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22 years after death, Cesar Chavez gets Navy funeral honors

KEENE, Calif. -- Hundreds gathered Thursday to see military honors rendered belatedly for Cesar Chavez, the legendary rights and labor leader but also a Navy veteran.

On the 22nd anniversary of his death, Chavez was receiving full graveside honors from the U.S. Navy at his memorial in California.

The idea for the ceremony came from a current sailor who learned Chavez didn't receive the honors at the time of his death, according to the Cesar Chavez Foundation.

Paul Chavez, son of the civil rights leader, said Chavez's sudden death from natural causes in 1993, at age 66, had surprised his family. He and his siblings didn't ask at the time for military recognition for their father, who served in the western Pacific during a 1946-48 stint in the Navy, according to the foundation's website.

"We just didn't do it," Paul Chavez said near his father's memorial site, as crowds gathered in the foothills of the San Joaquin Valley for the service. "We were busy trying to comfort people and bury him with dignity. We had always focused on his work with farmworkers" rather than his military service.

It was Navy Petty Officer 2nd Class Marco Valdovinos who contacted the family with the idea of arranging the military honors after watching a documentary on Chavez.

Chavez's foundation is hosting the ceremony, along with the National Park Service, which operates Chavez's memorial.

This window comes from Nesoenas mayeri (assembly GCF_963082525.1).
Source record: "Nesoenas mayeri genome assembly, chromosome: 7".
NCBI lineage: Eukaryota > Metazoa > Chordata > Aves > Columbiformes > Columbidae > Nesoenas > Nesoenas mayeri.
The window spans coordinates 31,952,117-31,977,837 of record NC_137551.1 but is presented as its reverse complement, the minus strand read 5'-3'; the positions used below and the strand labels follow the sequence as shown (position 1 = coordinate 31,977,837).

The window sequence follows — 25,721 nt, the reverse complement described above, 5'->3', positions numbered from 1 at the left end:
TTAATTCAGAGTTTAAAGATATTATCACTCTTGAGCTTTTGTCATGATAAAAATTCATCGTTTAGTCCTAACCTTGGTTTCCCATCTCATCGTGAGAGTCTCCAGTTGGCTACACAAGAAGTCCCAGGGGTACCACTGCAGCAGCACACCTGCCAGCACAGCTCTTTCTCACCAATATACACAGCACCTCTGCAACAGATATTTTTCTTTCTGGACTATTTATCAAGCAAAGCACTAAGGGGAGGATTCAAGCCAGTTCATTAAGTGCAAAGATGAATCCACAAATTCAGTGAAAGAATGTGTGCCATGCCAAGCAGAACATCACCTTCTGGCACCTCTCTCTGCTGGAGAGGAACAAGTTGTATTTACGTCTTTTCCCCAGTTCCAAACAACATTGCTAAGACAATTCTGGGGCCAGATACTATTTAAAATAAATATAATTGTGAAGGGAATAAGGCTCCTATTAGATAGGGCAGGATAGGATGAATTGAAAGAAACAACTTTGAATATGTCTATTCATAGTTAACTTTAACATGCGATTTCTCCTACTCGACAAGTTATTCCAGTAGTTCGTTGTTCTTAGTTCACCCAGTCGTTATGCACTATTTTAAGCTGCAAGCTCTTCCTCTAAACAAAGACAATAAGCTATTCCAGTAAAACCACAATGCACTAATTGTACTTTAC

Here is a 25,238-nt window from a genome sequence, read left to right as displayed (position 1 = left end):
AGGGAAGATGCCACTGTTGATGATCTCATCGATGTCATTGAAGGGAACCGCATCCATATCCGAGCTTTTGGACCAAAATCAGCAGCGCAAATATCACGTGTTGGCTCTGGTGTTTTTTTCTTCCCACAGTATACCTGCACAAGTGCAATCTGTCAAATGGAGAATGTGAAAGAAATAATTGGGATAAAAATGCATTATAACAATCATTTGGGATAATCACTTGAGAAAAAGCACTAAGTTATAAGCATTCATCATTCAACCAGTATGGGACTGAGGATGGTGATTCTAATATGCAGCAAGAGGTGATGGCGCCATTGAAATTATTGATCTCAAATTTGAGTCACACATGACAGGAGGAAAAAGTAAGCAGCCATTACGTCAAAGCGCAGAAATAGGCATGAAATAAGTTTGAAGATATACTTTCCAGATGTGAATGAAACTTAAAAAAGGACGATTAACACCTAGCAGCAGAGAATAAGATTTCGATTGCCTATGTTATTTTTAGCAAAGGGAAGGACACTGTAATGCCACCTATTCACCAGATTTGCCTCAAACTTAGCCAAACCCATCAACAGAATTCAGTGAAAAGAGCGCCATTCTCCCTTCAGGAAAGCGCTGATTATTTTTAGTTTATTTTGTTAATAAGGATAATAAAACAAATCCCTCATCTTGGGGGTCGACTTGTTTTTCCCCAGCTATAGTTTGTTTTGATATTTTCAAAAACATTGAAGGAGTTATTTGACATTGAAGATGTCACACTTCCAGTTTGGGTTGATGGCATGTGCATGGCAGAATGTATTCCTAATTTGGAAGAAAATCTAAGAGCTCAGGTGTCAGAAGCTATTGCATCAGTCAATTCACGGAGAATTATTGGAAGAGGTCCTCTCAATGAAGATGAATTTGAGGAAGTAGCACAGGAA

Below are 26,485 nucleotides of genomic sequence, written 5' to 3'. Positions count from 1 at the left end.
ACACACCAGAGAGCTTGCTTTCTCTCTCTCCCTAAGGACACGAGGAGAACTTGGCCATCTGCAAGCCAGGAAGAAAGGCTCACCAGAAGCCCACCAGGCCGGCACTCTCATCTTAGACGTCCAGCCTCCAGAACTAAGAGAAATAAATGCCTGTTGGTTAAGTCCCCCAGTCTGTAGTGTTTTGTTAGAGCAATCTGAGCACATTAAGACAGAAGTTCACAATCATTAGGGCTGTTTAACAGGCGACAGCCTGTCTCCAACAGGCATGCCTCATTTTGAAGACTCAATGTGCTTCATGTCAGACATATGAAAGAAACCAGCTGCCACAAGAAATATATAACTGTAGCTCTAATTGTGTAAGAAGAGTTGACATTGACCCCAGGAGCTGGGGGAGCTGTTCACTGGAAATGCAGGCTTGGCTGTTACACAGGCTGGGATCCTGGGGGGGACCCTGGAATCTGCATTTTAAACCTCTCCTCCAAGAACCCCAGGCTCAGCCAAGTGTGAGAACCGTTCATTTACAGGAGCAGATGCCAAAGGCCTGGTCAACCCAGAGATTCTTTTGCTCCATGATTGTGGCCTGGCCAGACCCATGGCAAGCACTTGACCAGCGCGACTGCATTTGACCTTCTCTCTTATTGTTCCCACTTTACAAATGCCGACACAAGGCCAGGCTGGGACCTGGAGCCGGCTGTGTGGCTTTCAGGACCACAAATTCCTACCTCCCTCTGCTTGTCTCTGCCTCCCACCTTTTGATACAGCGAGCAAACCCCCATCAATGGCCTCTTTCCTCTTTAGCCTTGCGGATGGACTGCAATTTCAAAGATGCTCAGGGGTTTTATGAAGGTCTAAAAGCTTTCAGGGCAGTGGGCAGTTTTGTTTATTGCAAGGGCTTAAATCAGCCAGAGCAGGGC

Born near Yuma, Arizona, Chavez used marches, boycotts and hunger strikes to bring attention to the plight of the country's farmworkers. He formed the National Farm Workers Association, which later became United Farm Workers.

The slogan he popularized for farmworkers, "Si, se puede," or "Yes, we can," evolved to also become the presidential campaign slogan of Barack Obama.

In 2011, Obama proclaimed March 31 of each year as Cesar Chavez Day nationally, although it is not a federal holiday. In 2012, Obama honored the memory of Chavez, praising his longtime activism on behalf of farm workers and calling on Americans to "fulfill [his] promise."

Current sailors, veterans and Chavez relatives turned out for the formal ceremony. Organizers arranged a Navy bugler playing taps, a rifle salute and the folding of a U.S. flag for Chavez's widow, Helen.

The ceremony won't be the only time the Navy has honored Chavez. In 2012 it launched a cargo ship it named the USNS Cesar Chavez.

Organizers say Thursday's honors are an opportunity to show the public that Chavez's time in the military helped him become a renowned fighter and organizer.

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